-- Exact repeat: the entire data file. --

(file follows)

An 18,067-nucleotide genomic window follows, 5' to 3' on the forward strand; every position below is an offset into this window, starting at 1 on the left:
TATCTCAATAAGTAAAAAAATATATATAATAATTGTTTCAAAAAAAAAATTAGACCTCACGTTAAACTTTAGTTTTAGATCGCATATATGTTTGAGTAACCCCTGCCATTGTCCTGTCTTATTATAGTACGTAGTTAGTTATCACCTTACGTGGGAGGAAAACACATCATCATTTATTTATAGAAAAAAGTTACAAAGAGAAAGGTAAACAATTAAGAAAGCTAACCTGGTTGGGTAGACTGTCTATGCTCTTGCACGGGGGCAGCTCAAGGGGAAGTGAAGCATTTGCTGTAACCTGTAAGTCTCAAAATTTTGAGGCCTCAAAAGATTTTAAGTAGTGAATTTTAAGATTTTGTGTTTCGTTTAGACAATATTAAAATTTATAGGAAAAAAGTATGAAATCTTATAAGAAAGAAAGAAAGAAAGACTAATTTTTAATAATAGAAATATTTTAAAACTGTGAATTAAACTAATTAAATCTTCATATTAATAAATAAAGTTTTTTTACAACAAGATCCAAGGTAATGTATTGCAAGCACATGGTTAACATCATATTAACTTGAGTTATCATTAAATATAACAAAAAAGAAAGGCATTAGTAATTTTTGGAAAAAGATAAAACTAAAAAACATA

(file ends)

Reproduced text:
An 18,067-nucleotide genomic window follows, 5' to 3' on the forward strand; every position below is an offset into this window, starting at 1 on the left:
TATCTCAATAAGTAAAAAAATATATATAATAATTGTTTCAAAAAAAAAATTAGACCTCACGTTAAACTTTAGTTTTAGATCGCATATATGTTTGAGTAACCCCTGCCATTGTCCTGTCTTATTATAGTACGTAGTTAGTTATCACCTTACGTGGGAGGAAAACACATCATCATTTATTTATAGAAAAAAGTTACAAAGAGAAAGGTAAACAATTAAGAAAGCTAACCTGGTTGGGTAGACTGTCTATGCTCTTGCACGGGGGCAGCTCAAGGGGAAGTGAAGCATTTGCTGTAACCTGTAAGTCTCAAAATTTTGAGGCCTCAAAAGATTTTAAGTAGTGAATTTTAAGATTTTGTGTTTCGTTTAGACAATATTAAAATTTATAGGAAAAAAGTATGAAATCTTATAAGAAAGAAAGAAAGAAAGACTAATTTTTAATAATAGAAATATTTTAAAACTGTGAATTAAACTAATTAAATCTTCATATTAATAAATAAAGTTTTTTTACAACAAGATCCAAGGTAATGTATTGCAAGCACATGGTTAACATCATATTAACTTGAGTTATCATTAAATATAACAAAAAAGAAAGGCATTAGTAATTTTTGGAAAAAGATAAAACTAAAAAACATA